Oklahoma U.S. Sen. James Lankford concluded the video telling Pierce, “Well done. You have served the Baptist community and the Baptist Village Community extremely well for 25 years. Add my voice to many voices that are proud to know you and amazed at your service to people and to God.”
Photos also were shown in the video of residents of the different Villages, congratulating Pierce in creative ways. Many were photographed overhead as they stood in the shape of the number 25.
Pierce offered his thoughts about his 25 years with BVC:
“I am grateful to God for the call in my life and for the people who gave me the opportunity to lead Baptist Village Communities. The work is both very challenging and very rewarding. I have always looked at what we do in BVC as ‘Shaping the Future of Aging Services.’ Through the years, thousands of Oklahoma Baptists and hundreds of churches have partnered with us in serving. I am especially grateful to those people who faithfully make significant financial gifts that benefit the people we serve.
“One of the most satisfying parts of my job is the opportunity to help people who do not have sufficient resources to live in a Baptist Village. Their financial needs are met through the BGCO Mother’s Day Offering received in the churches and the Larry and Edwine Adams Assistance Fund. When a person gives to the offering and the fund they are literally ‘helping widows in distress.’ Many people give to this fund on a monthly basis and their gifts make a huge difference.
“Some of the highlights of the 25 years include new villages in Broken Arrow and Elk City, the construction of four assisted living centers and a health center. We also began two patio home housing additions, one in Owasso and one in Broken Arrow known as Bradford Park and Eagle Ridge.
“BVC is one of the largest organizations of its kind in the country. People often ask how BVC is different from other organizations in our country that provide the same kinds of services. The answer is simple. Everyone involved in the ministry is serving God every day. The BVC theme is ‘Serving God, Serving you, Serving Together.’ Residents, volunteers and team members hold dear the scripture that says ‘through love serve one another.’ A lifestyle of serving others in Jesus’ name makes all the difference.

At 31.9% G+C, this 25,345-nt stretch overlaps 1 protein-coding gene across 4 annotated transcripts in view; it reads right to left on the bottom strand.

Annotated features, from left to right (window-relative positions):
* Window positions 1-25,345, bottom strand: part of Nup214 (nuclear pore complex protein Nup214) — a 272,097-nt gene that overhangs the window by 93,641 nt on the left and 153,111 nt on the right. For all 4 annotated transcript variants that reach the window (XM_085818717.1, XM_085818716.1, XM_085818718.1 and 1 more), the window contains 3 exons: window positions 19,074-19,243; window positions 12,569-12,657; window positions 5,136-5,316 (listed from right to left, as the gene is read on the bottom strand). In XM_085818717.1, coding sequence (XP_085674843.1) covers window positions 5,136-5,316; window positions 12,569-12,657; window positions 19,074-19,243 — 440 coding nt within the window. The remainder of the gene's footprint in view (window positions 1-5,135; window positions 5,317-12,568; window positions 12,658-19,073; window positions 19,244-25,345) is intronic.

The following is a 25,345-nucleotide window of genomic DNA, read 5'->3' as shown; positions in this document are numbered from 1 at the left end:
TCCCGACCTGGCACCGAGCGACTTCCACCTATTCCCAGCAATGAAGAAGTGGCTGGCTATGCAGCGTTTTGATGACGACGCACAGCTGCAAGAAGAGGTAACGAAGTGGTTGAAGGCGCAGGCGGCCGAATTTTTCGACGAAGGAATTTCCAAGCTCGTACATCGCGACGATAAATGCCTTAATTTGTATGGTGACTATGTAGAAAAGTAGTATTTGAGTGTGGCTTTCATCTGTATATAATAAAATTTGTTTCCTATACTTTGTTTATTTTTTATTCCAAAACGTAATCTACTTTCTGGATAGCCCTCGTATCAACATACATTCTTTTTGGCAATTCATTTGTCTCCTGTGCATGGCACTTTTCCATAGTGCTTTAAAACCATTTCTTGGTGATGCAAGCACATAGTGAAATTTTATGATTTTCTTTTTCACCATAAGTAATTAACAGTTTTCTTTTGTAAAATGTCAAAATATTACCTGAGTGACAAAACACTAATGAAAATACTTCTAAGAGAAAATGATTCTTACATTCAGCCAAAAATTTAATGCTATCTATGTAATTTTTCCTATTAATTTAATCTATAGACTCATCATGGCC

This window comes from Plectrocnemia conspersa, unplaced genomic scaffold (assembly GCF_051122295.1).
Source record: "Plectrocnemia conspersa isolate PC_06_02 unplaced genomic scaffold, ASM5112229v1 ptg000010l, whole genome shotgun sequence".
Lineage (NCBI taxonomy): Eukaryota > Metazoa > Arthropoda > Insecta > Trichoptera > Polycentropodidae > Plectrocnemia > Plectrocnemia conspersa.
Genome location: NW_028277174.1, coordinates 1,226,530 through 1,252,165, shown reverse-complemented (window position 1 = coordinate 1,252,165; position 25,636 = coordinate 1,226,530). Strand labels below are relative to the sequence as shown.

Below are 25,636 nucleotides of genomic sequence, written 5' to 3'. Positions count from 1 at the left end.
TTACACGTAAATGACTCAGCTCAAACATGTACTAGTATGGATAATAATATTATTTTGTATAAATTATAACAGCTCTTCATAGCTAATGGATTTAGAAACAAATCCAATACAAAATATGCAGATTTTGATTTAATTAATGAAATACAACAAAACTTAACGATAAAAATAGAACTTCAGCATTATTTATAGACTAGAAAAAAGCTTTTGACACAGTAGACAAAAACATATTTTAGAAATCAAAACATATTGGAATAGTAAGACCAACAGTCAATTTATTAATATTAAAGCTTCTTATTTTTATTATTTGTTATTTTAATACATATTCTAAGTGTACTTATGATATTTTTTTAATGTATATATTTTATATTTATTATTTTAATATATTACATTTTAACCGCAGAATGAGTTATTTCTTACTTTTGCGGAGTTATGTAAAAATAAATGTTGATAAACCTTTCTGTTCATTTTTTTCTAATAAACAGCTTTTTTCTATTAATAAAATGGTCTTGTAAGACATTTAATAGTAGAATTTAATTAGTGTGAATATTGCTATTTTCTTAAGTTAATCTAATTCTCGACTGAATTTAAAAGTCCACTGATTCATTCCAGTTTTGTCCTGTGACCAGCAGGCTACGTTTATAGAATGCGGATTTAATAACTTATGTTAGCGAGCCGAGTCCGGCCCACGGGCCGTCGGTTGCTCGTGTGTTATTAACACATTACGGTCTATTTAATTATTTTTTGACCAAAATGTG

“Entrusted Hearts by Baptist Village is an important part of BVC. The ministry brings home health, assistance in living, case management and medical equipment services to the community. The ministry enables BVC to provide services to hundreds of people who do not live on a Baptist Village campus. More than 800 people are enrolled in the program.
“This year, we have an emphasis on prayer and evangelism. Residents and team members are learning how to share their story and post it on the website
mostimportantthing.org. The emphasis is taking place on every campus, and people are sharing Christ. The year will culminate with a retreat at Falls Creek in which we will worship together and seniors will share what God did in their life many years ago. We are praying that the retreat will result in a fresh call in their lives, as senior adults prepare and equip themselves to lead the way in the area of evangelism and discipleship in our state.”